It is possible for the video teacher and other teachers in a school building to collaborate to create exciting projects that can generate student interest and increase learning. I have found that the animated whiteboard project presented here is an excellent starting point for collaboration between content area teachers and the video production teacher. In some schools, this may evolve into a fully integrated curricular project between multiple subjects and the video production department or it could remain as simple as the production teacher offering assistance to a single content area teacher when needed.

Regardless of the individual arrangement, the animated whiteboard project is a great way to bring video production to the traditional classroom. We know that in order for students to achieve in the 21st century environment, learning must become more interactive and be grounded in technological skill. I can think of no better way for some teachers to begin this journey into project based learning and video production then to present this type of project to their students. A completed animated whiteboard video serves as a model for what teaching and learning can and should look like in the 21st century classroom.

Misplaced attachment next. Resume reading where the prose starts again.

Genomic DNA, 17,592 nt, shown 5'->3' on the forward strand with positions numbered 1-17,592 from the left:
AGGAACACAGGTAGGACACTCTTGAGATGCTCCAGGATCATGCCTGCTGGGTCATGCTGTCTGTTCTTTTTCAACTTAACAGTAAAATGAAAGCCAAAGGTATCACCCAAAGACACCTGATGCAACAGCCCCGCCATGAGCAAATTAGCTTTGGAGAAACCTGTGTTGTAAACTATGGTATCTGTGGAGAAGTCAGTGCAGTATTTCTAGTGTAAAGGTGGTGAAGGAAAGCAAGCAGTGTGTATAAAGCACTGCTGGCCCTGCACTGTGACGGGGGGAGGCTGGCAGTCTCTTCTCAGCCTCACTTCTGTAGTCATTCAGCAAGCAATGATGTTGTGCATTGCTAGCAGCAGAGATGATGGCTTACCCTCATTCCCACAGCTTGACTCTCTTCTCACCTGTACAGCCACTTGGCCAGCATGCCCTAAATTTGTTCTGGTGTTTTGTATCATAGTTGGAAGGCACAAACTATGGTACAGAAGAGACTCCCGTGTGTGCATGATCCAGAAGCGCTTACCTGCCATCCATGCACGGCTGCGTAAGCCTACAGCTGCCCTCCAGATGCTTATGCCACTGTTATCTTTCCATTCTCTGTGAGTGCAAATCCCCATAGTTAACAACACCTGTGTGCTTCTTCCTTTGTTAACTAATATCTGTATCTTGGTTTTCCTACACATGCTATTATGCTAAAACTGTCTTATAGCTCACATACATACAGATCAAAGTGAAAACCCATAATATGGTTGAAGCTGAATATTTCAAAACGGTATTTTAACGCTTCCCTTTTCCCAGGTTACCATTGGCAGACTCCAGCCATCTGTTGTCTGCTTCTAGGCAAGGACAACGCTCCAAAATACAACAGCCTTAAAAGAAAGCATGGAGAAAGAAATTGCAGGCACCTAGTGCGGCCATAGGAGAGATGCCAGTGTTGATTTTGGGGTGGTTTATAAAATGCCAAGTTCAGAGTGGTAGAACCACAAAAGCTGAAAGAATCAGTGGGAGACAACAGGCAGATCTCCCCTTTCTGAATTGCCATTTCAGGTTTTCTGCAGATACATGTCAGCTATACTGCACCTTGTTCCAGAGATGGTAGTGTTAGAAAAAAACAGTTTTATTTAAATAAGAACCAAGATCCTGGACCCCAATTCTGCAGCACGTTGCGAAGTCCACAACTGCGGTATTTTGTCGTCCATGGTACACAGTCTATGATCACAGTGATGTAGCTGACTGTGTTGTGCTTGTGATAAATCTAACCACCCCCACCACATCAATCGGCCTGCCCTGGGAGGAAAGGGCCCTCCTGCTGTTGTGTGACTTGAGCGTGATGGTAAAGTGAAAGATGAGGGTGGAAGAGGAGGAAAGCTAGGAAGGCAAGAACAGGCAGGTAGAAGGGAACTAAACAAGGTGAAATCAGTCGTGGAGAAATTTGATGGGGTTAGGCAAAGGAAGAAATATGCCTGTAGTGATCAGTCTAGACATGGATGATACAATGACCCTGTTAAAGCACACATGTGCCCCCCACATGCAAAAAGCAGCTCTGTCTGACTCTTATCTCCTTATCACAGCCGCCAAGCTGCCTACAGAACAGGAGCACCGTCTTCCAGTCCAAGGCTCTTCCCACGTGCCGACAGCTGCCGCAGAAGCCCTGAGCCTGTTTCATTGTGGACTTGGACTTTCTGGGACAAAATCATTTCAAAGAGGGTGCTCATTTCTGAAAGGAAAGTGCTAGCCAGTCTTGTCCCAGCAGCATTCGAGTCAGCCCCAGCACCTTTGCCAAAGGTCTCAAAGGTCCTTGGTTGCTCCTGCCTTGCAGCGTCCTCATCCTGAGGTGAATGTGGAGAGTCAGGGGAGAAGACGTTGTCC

An online format of this project complete with a video tutorial can be found at www.thisnewschool.wordpress.com/white-board-animate-video/

Miles O’Shea is a doctoral candidate in Curriculum and Instruction, Indiana University of Pennsylvania.

Read the full article at http://www.omagdigital.com/article/Engage+Students%E2%80%99+Creativity+through+Animated+Whiteboard+Video+Project/2464934/299442/article.html.